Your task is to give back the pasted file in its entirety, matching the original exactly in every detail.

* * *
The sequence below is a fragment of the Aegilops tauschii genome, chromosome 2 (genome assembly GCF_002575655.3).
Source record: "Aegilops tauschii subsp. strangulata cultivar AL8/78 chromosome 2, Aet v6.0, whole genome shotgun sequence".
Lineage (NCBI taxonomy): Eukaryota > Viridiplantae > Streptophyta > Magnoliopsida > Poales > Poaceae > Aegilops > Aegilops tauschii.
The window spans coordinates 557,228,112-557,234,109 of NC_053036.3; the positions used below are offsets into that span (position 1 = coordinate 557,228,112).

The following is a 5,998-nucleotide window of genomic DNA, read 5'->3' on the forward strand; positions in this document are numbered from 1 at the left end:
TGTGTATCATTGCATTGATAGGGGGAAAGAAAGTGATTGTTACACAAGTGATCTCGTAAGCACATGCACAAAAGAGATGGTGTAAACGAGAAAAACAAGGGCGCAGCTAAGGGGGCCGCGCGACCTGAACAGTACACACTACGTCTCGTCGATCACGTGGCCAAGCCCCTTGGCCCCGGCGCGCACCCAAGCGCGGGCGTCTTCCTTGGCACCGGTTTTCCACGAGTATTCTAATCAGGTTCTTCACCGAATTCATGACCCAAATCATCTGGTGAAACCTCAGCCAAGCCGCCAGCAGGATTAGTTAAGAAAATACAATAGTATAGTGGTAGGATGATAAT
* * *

The sequence below is a fragment of the Aegilops tauschii genome, chromosome 2 (genome assembly GCF_002575655.3).
Source record: "Aegilops tauschii subsp. strangulata cultivar AL8/78 chromosome 2, Aet v6.0, whole genome shotgun sequence".
Lineage (NCBI taxonomy): Eukaryota > Viridiplantae > Streptophyta > Magnoliopsida > Poales > Poaceae > Aegilops > Aegilops tauschii.
The window spans coordinates 557,228,112-557,234,109 of NC_053036.3; the positions used below are offsets into that span (position 1 = coordinate 557,228,112).

The following is a 5,998-nucleotide window of genomic DNA, read 5'->3' on the forward strand; positions in this document are numbered from 1 at the left end:
TGTGTATCATTGCATTGATAGGGGGAAAGAAAGTGATTGTTACACAAGTGATCTCGTAAGCACATGCACAAAAGAGATGGTGTAAACGAGAAAAACAAGGGCGCAGCTAAGGGGGCCGCGCGACCTGAACAGTACACACTACGTCTCGTCGATCACGTGGCCAAGCCCCTTGGCCCCGGCGCGCACCCAAGCGCGGGCGTCTTCCTTGGCACCGGTTTTCCACGAGTATTCTAATCAGGTTCTTCACCGAATTCATGACCCAAATCATCTGGTGAAACCTCAGCCAAGCCGCCAGCAGGATTAGTTAAGAAAATACAATAGTATAGTGGTAGGATGATAAT